San Francisco's Growing Class Conflict
Tuesday, March 11, 2014
Recent opposition to two new private transportation services in San Francisco illustrates the city’s growing class conflict. But rather than discouraging these alternatives, the city should bridge the gap by improving its public transportation.
Both Uber, a San Francisco-based start-up that offers paid ridesharing services, and the so-called “tech buses” — a fleet of double-deckers that Silicon Valley companies now use to transport their San Francisco employees — have faced roadblocks.
Uber, along with similar companies like Lyft and Sidecar, has been targeted by regulations that for years made its services illegal in San Francisco. Companies were recently required by the city to pay for their tech buses, a response to several anti-bus protests downtown and in the Mission District.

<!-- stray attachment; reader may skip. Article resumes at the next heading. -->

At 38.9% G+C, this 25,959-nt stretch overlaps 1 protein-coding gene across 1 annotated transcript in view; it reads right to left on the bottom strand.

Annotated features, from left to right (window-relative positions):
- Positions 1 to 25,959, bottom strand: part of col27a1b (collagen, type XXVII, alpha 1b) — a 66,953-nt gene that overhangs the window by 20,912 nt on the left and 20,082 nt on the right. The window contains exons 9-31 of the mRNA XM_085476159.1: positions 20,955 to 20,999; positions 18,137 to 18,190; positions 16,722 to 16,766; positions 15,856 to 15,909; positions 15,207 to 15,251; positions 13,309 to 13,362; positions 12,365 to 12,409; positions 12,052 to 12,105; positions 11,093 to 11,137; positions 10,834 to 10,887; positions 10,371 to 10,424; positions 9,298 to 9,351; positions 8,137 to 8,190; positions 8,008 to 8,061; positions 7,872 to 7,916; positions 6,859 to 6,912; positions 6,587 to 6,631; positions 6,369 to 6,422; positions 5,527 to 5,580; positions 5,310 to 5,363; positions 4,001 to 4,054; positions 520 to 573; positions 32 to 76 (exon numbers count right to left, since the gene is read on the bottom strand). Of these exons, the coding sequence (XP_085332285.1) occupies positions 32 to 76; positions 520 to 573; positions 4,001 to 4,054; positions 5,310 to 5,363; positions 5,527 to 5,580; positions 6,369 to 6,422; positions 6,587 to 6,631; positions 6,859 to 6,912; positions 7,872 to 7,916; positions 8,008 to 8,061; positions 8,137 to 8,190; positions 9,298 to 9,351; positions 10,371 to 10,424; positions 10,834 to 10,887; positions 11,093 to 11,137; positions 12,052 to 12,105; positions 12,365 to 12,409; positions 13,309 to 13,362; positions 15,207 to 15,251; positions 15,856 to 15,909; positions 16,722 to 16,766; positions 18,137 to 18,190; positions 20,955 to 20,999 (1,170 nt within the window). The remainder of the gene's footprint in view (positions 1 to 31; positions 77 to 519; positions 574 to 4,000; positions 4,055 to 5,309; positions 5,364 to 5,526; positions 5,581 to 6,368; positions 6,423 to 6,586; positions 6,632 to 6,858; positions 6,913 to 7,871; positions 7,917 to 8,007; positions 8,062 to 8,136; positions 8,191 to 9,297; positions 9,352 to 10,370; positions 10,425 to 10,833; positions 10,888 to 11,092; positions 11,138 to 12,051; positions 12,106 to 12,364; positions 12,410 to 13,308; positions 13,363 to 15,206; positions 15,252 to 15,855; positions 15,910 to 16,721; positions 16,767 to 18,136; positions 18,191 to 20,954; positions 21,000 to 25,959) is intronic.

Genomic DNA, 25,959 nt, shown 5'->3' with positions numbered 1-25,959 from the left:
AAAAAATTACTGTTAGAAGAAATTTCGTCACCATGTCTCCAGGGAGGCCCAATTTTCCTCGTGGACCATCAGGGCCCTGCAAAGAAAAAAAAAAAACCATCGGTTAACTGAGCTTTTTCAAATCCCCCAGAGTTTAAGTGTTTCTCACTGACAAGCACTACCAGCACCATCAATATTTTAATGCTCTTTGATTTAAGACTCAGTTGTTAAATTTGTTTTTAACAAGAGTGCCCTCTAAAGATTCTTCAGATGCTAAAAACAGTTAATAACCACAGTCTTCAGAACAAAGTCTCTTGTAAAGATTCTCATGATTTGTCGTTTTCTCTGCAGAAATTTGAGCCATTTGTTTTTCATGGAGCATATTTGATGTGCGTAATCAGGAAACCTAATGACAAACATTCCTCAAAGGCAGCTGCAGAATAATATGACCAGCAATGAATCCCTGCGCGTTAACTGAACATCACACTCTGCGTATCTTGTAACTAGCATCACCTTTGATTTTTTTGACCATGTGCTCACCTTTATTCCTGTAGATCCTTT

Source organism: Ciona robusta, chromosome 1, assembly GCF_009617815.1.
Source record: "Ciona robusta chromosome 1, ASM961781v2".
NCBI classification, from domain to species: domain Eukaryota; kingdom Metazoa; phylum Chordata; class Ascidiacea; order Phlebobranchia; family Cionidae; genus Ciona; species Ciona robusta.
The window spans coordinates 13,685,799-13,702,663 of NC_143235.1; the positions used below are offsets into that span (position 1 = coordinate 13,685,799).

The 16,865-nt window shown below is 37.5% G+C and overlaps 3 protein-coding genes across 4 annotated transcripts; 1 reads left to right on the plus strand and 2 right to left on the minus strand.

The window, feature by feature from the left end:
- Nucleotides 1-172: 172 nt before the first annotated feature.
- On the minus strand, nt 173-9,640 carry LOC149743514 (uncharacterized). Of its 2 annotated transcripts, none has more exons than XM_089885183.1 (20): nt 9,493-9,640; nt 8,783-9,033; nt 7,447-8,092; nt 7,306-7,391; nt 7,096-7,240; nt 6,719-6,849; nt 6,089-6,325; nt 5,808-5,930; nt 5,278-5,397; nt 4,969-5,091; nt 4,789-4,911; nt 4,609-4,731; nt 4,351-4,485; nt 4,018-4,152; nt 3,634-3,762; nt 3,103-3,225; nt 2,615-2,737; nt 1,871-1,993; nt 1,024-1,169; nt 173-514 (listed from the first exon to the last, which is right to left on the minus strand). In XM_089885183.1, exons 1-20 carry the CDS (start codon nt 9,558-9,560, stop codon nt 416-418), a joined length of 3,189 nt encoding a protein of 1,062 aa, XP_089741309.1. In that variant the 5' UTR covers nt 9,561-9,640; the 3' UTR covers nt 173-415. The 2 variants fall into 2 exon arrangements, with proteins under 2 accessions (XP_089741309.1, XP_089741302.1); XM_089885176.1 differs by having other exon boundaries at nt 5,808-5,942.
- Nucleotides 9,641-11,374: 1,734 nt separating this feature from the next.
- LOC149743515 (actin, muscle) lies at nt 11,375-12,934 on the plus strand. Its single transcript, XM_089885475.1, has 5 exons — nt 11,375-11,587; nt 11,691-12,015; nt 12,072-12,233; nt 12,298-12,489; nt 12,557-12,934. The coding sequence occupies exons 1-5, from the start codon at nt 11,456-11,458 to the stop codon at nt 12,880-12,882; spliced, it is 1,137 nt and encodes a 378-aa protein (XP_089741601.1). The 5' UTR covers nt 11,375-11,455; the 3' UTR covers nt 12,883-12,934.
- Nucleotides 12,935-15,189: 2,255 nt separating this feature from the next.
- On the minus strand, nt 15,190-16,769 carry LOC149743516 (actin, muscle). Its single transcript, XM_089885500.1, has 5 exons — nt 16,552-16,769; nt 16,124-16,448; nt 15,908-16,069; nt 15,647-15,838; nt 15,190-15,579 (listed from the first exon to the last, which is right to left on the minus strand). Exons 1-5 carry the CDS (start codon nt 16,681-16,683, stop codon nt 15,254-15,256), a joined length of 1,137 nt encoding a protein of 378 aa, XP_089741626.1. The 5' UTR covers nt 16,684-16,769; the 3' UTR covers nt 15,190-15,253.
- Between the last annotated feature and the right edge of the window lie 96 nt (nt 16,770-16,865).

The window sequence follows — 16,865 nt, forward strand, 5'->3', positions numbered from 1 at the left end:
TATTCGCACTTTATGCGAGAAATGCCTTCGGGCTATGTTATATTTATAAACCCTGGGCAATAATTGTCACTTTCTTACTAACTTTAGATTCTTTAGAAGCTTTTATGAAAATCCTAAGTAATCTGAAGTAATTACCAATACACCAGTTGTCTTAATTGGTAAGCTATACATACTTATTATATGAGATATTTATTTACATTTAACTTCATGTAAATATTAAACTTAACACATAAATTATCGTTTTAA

Some criticism of these private services has been valid, such as concerns about road safety and infrastructure use. But much of it seems simply to be because these services are superior to the city's public transportation. Uber lets customers locate rides through a phone app, making it faster, but more expensive, than regular taxis. The tech buses, which are offered by companies such as Google, are sleek and WiFi-connected, but available only to employees. Thus, both services are thought to symbolize exclusivity in an increasingly class-divided city.
But if officials are concerned about disparity, they should set about improving public transportation, rather than discouraging better private services. They could do so by reshaping San Francisco's public transportation to reflect the efficiency of these private companies.
Public agencies seem bent on stopping private operators from offering better services.